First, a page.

The breakdown for the night was simple, Mister opening for Sepia Tone. SJU’s local favorites had a friend in from the cities on saxophone, walking the razor’s edge after 36 hours without sleep.

Mister burned right through their set at high speed; drummer Grant Gibeau’s warmup diet of bear-related snacks had him popping along in a private war between himself and his sweatband. The band has translated well into electric. Scott Heins showed grace under pressure as a soloist, rhythm guitarist, and backing vocalist. The sax is a rock instrument, let there be no doubt, and at the end of the day a crowd just wants to hear it scream. Although Mister’s earlier work better compliments vocal harmonies than adjacent improvisation, they opened up the latter half of some songs to make the best of their setup, and the response at Brother Willie’s affirmed the choice. The show was as energetic as the band has ever been.

Sepia Tone had a bleak start with half the crowd headed for the doors and balconies and a microphone crapping out on them (later to be salvaged; I believe the credit is to Cooper Lund?). The group rose to the occasion with ‘Superstition’. Sepia Tone uses covers the right way: do the songs justice, break the ice, gain momentum. Bassist Jason Mclean was fabulous — the man knows how to find and fill a break. It became evident as the night wore on in the two hour set that the band had no weak members. Aaron Brostrom’s voice is, to be frank, hot. Both Nick Johnson and Kyle Tennis (a firm backbone for the band) can shred, and Anthony Bloch demonstrated for everyone that drum solos aren’t just about beating the bejesus out of your kit. All of them can sing. As a whole, Sepia Tone held tight and had an intuition for grooves. Anyone that stuck around can confirm that it’s a fun show; they’re welcome back any time.

Hopefully there won’t be any pyrotechnics from the speakers in the future.


Hey, everybody! Giles Monsoon here to announce the end of a great concert! This year’s battle of the bands was nothing short of a radical success, with all sorts of drama along the way! Let’s have our own breakdown right now (weedly-weedly-wee, *pinch harmonic*): 

The night started off with a bang, featuring a back-to-back performance by Helio and The B.S. Band, that night synthesized under the moniker Helio and The B.S. After a monstrous twenty-minute bass solo by Joe Carr, the group opened up with Helio’s campus hit ‘To Write Love On Her Arms’. Swoon! Forty seconds into the song, the judges from the JEC produced a perfect 10 across the board and announced their winner for the night. Although their frontman doesn’t like to cut things short, H&BS then closed with an achingly beautiful cover of Bruce Springsteen’s ‘The River’, with nothing more than Ben “S” Crist at his signature series Yamaha keyboard. If you haven’t joined a good old Irish kickline at a Helio show, man, you haven’t lived.

This was followed by the school’s own indie rock gods OK Go, with an awesome set featuring ‘Sugar, We’re Going Down’ and ‘Eat You Alive’ off their latest album release, Results May Vary. I’ve never seen such masterful and creative use of a fog machine for a choreographed dance number.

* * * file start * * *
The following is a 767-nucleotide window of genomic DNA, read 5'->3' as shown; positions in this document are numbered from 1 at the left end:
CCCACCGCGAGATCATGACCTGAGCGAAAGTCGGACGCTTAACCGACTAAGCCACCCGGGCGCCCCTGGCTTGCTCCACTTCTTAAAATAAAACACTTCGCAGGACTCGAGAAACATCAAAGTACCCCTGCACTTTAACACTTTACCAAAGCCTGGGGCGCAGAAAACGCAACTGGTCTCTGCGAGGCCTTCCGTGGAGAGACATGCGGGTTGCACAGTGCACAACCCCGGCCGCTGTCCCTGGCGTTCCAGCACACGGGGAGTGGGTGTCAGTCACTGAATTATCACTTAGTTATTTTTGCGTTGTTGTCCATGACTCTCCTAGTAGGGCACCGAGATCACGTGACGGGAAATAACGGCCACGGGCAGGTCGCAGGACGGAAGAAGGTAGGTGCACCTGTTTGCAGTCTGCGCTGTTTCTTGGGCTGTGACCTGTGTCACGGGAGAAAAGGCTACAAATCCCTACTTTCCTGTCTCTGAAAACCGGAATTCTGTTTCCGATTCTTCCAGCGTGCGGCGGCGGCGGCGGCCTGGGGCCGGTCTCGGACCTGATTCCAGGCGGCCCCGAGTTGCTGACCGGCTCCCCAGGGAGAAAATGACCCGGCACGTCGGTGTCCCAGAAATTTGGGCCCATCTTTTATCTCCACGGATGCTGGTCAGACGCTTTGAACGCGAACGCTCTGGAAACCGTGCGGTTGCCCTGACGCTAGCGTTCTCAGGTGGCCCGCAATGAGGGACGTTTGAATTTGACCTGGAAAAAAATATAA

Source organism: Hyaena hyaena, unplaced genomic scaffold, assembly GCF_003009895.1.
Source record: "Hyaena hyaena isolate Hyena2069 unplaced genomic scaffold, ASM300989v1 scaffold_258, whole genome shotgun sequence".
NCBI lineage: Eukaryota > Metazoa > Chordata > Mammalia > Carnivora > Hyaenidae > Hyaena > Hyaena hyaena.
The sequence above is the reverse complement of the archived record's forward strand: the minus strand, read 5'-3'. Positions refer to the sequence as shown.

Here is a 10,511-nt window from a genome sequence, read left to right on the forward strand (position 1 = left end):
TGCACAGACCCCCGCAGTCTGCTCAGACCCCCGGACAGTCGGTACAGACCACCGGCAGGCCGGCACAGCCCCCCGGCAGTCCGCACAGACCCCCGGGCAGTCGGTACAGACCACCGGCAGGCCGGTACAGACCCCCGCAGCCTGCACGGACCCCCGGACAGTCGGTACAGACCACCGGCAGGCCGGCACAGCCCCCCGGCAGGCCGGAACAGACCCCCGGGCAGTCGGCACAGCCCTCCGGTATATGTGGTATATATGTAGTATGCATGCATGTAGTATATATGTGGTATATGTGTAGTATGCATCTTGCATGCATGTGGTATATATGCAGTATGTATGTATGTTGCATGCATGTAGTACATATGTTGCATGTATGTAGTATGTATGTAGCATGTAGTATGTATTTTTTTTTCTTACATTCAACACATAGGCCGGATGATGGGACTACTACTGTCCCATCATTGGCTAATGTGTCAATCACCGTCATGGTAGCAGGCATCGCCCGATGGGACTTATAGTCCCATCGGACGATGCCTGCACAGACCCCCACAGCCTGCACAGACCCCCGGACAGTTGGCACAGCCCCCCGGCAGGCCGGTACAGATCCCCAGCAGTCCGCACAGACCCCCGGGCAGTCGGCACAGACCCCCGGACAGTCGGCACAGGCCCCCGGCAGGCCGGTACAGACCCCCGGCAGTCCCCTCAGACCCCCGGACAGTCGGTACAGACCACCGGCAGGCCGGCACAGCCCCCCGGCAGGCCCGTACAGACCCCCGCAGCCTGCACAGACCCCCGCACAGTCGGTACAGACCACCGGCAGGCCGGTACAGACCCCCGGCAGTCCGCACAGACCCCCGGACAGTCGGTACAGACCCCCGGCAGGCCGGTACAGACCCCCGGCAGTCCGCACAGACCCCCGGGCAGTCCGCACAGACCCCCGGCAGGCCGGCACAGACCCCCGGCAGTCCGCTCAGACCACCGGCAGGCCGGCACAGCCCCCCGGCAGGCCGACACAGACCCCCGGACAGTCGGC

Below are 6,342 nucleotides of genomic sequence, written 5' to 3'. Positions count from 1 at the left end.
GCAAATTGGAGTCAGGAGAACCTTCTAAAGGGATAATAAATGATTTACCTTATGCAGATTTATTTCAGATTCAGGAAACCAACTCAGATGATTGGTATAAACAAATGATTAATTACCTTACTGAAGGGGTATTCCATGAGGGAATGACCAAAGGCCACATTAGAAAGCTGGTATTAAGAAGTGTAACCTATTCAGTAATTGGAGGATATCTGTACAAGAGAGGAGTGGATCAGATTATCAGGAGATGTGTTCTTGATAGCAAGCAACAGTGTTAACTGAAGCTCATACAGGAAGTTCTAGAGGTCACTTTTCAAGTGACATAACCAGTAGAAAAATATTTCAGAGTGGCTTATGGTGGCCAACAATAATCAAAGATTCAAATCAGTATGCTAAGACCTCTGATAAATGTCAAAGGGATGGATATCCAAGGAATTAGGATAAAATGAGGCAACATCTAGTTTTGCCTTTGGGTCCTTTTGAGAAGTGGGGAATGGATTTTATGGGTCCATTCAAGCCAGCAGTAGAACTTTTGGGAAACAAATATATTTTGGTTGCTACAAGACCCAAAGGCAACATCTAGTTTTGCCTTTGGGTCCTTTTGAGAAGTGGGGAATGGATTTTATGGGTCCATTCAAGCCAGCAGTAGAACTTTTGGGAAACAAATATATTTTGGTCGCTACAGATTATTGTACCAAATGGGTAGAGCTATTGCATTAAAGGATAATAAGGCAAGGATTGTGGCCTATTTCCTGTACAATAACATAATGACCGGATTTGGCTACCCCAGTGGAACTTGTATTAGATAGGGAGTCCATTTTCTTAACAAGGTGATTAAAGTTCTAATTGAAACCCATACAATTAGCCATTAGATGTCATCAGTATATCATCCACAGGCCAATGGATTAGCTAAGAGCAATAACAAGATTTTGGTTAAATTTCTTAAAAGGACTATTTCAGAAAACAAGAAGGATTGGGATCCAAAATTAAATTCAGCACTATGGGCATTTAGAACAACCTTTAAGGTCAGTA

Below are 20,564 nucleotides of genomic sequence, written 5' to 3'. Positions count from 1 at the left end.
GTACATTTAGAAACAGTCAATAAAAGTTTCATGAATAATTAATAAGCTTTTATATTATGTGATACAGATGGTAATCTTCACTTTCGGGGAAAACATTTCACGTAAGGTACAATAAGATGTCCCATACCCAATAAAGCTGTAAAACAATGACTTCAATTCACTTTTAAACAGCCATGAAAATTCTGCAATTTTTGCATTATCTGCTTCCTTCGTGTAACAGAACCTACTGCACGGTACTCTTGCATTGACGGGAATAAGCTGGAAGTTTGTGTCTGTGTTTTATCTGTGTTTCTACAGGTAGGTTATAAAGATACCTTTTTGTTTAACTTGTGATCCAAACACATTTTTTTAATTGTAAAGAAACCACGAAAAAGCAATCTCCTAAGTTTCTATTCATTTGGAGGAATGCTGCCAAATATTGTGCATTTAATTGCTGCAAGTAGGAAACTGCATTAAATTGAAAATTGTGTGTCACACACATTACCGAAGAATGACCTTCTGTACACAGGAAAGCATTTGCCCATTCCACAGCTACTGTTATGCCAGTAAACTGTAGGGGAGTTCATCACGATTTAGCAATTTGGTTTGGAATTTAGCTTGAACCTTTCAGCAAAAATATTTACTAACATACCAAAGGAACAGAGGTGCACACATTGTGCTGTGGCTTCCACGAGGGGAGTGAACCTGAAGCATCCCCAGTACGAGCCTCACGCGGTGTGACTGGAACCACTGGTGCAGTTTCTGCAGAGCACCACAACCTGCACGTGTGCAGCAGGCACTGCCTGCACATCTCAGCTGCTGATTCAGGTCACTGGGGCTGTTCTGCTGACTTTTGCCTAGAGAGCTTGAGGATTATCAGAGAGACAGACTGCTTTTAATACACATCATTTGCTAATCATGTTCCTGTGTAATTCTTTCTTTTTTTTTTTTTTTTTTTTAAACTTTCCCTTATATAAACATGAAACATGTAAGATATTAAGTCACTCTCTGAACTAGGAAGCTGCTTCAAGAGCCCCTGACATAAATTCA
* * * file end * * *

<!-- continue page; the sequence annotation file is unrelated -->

Look out, all you theocrats! Here come All The King’s Men (sorry for the inaccuracy of the corresponding photograph above, which is the groups’ side project The Gypsy Kings). These guys know how to make mythology hip for the Joe Six-pack, and what better way to close than by paying homage to their idols with an electric powerhouse, nigh Ragnarokal performance of Wagner’s Ring Cycle in double time!!! Great googly moogly! It’s hard not to be left breathless when a band exits via rocket longboats through the windows while splitting the kneecaps of obstructive fans with hand-carved tomahawks! I tell you what, it’s worth the pain: these things are meticulously crafted and the cryptic verses they cry out during eclipses are wonderfully soothing.

The audience then reconvened into St. John’s Abbey for Jamison Murphy and that other guy in Blue Sky Canopy, marveling as they wrapped their arms about each other for a duet performance of Bach’s Toccata and Fugue in D Minor. This is an interesting change of pace for the group, who has often held a firm grip on their own critical reception with complex themes of solipsistic horror and the nature of consciousness on the outskirts of the new global village. Not that there was anything left to be desired in their return to their brooding roots in metaphysical considerations through music.

Closing the night’s performance was Mister. Pardon my French, but I think this folie à quatre is starting to lose its cool. I mean, first we have Pat Sitzer break out into a Rick Banjo Roll in the middle of 3 a.m., and then the percussionist Grant Gibeau, currently upset about the recent loss of his girlfriend to All The King’s Men’s Ladies’ Man Nick Palmquist, made an announcement for the promotion of the Hammerskins before bringing in the wooden cross from outside of the refectory and setting it on fire a la Jimi Hendrix. He has since vowed to submit a written apology through the Record and pay for a substitute cross. Things started to come undone when Dylan decided to descend into the audience and encourage onlookers to sing along, jumping theatrically and doing synchronized kicks with the beat of ‘Days Go By’. The band’s vocalist and lead guitarist was removed from the night’s festivities after trying to hug a child at the bar and loan her his microphone, breaking his instrument over a stool in sudden rage when she buried her face in her mother’s chest and sobbed out of fear and panic.

Whew! It doesn’t get much better than that, folks! And now for the eager anticipation of Helio’s performance at Woodstock ’09 opening for R.E.M.! Don’t worry, I’ll be at the front lines as always. This is Giles Monsoon signing off; you make yourself comfortable, Collegeville, or I’ll do it for ya! Hahah, that’s me yanking your chain!